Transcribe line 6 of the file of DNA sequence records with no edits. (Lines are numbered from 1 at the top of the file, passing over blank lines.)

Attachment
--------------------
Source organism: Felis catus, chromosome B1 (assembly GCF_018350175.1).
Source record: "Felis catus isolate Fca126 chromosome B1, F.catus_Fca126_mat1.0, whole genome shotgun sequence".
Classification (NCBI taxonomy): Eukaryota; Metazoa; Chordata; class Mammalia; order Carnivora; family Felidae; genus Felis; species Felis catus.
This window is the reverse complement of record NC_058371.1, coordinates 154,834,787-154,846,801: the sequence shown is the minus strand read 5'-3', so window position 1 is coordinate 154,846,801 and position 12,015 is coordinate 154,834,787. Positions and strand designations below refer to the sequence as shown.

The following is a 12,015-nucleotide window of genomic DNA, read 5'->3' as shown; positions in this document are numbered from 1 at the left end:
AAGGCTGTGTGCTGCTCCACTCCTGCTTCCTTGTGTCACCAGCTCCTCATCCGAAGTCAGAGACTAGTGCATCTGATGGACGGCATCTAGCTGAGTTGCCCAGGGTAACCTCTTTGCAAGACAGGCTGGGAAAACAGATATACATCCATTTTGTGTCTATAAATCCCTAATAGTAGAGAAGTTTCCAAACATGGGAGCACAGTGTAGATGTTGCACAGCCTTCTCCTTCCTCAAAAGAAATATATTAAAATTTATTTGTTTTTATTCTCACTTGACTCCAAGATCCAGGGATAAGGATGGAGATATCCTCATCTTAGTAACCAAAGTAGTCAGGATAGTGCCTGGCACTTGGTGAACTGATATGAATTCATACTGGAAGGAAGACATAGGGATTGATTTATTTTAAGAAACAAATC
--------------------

AAGGCTGTGTGCTGCTCCACTCCTGCTTCCTTGTGTCACCAGCTCCTCATCCGAAGTCAGAGACTAGTGCATCTGATGGACGGCATCTAGCTGAGTTGCCCAGGGTAACCTCTTTGCAAGACAGGCTGGGAAAACAGATATACATCCATTTTGTGTCTATAAATCCCTAATAGTAGAGAAGTTTCCAAACATGGGAGCACAGTGTAGATGTTGCACAGCCTTCTCCTTCCTCAAAAGAAATATATTAAAATTTATTTGTTTTTATTCTCACTTGACTCCAAGATCCAGGGATAAGGATGGAGATATCCTCATCTTAGTAACCAAAGTAGTCAGGATAGTGCCTGGCACTTGGTGAACTGATATGAATTCATACTGGAAGGAAGACATAGGGATTGATTTATTTTAAGAAACAAATC